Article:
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Prepubescent female rodents have enhanced hippocampal LTP and learning relative to males, reversing in adulthood as inhibition increases

Abstract

Multiple studies indicate that adult male rodents perform better than females on spatial problems and have a lower threshold for long-term potentiation (LTP) of hippocampal CA3-to-CA1 synapses. We report here that, in rodents, prepubescent females rapidly encode spatial information and express low-threshold LTP, whereas age-matched males do not. The loss of low-threshold LTP across female puberty was associated with three inter-related changes: increased densities of α5 subunit-containing GABAARs at inhibitory synapses, greater shunting of burst responses used to induce LTP and a reduction of NMDAR-mediated synaptic responses. A negative allosteric modulator of α5-GABAARs increased burst responses to a greater degree in adult than in juvenile females and markedly enhanced both LTP and spatial memory in adults. The reasons for the gain of functions with male puberty do not involve these mechanisms. In all, puberty has opposite consequences for plasticity in the two sexes, albeit through different routes.

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Fig. 1: Sex differences in adult rat LTP thresholds are reversed before puberty.
Fig. 2: Adult sex differences in spatial learning are reversed before puberty.
Fig. 3: Theta burst responses, feed-forward inhibition and NMDAR-mediated synaptic potentials differ between prepubescent and postpubescent female rats.
Fig. 4: Synaptic levels of GABAAR subunits in prepubescent versus postpubescent female rats.
Fig. 5: A NAM (L655,708) of the α5-GABAAR subunit increases theta burst responses and facilitates LTP in adult females.
Fig. 6: LTP induction in prepubescent female rats is dependent on activation of ERα.

Data availability

The data that support the findings of this study are available in this manuscript and the Supplementary Information. Source data are provided with this paper.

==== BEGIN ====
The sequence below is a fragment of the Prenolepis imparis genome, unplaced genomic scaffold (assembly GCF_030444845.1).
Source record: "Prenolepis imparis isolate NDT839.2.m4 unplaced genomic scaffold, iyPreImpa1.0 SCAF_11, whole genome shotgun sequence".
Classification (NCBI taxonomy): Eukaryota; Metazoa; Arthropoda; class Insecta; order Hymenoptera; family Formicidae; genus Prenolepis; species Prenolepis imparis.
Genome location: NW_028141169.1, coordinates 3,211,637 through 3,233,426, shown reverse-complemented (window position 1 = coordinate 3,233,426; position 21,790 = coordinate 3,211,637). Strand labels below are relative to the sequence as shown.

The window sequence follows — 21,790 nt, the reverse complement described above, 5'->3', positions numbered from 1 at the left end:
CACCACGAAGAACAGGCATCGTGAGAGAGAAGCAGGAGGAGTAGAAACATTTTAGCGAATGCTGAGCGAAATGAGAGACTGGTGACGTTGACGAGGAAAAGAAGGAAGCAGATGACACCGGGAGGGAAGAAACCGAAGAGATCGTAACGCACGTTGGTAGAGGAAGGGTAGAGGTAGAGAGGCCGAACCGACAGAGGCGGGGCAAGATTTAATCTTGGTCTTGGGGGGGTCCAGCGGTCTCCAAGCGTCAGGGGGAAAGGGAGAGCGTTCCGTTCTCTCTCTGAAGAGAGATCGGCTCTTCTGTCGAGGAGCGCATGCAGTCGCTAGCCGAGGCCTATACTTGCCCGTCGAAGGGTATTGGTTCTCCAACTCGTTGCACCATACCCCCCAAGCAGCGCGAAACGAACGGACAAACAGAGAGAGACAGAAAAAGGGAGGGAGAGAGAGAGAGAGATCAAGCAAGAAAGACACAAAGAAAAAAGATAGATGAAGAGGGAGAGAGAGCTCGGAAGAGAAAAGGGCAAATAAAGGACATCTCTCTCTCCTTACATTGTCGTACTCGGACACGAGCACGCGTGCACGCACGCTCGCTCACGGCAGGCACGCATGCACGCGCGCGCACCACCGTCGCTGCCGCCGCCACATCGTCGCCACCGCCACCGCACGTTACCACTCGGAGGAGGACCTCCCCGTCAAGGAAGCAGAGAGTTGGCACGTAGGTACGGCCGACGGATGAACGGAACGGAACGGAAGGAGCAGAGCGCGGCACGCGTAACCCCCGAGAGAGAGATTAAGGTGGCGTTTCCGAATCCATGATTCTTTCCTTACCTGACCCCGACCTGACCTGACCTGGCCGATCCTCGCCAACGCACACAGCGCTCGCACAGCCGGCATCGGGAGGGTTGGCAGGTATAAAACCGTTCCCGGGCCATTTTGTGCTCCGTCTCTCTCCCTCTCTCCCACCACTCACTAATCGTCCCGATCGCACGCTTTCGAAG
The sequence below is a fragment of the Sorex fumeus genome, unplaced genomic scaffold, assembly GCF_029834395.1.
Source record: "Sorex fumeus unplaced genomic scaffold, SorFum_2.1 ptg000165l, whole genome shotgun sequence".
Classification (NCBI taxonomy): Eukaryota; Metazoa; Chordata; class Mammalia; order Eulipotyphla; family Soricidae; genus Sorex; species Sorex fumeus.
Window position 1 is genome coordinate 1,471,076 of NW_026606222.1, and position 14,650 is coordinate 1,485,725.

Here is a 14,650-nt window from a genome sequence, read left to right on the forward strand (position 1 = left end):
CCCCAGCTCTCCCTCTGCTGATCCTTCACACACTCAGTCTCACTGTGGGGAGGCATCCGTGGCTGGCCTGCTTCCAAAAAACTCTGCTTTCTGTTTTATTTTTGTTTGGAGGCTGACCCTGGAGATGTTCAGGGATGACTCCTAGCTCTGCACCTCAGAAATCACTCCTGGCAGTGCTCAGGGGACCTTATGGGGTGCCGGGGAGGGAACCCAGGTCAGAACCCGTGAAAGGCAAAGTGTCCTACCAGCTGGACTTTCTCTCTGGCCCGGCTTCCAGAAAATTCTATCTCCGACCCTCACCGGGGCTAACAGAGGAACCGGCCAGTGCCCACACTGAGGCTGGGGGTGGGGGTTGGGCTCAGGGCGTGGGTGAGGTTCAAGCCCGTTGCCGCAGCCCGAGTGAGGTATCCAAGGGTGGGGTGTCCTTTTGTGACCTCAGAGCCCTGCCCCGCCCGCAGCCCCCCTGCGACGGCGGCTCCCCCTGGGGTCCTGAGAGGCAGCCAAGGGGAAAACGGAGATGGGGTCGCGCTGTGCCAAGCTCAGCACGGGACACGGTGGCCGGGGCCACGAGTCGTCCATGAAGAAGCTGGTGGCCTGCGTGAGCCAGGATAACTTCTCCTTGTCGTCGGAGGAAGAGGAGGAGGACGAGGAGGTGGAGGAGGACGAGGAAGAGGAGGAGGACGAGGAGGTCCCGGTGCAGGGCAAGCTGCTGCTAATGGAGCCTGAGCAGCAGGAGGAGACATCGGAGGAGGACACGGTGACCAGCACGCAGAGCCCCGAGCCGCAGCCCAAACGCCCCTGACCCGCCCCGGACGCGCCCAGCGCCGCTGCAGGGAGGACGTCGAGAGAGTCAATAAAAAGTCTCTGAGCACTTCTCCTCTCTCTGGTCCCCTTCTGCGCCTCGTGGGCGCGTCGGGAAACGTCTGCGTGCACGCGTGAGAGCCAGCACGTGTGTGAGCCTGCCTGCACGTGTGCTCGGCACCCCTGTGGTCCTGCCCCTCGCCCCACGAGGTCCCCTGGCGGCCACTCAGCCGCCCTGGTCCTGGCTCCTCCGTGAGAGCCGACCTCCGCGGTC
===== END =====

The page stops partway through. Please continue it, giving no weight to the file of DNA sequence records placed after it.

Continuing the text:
Code availability

Single and theta burst parameters for field electrophysiology were analyzed using code available at https://github.com/cdcox/Theta-burst-analyzer-for-Le-et-al. Code for FDT analysis is available upon reasonable request. The use of the FDT code is strictly prohibited without a licensing agreement from the University of California, Irvine.

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Acknowledgements

The authors thank E. Tran and G. Zalaya for assistance with behavioral studies. A.A.L. was supported by National Institute of Mental Health training grant T32-MH119049-02. J.C.L., Y.J., W.W., C.M.G. and G.L. were supported by Eunice Kennedy Shriver National Institute of Child Health and Human Development grant HD-089491, and G.L. was supported by National Science Foundation grant BCS-1941216. J.C.L., C.M.G. and G.L. were supported by National Institute on Drug Abuse grant DA-044118. G.L. and C.D.C. were supported by Office of Naval Research grant N00014182114, and C.D.C. was also supported by National Institutues of Health grant T32 AG00096-34.

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A.A.L., C.M.G., G.L. and J.C.L. wrote the manuscript and designed experiments. A.A.L., J.C.L., Y.J. and W.W. performed experiments. C.D.C. constructed computerized analyses for the imaging and electrophysiological experiments.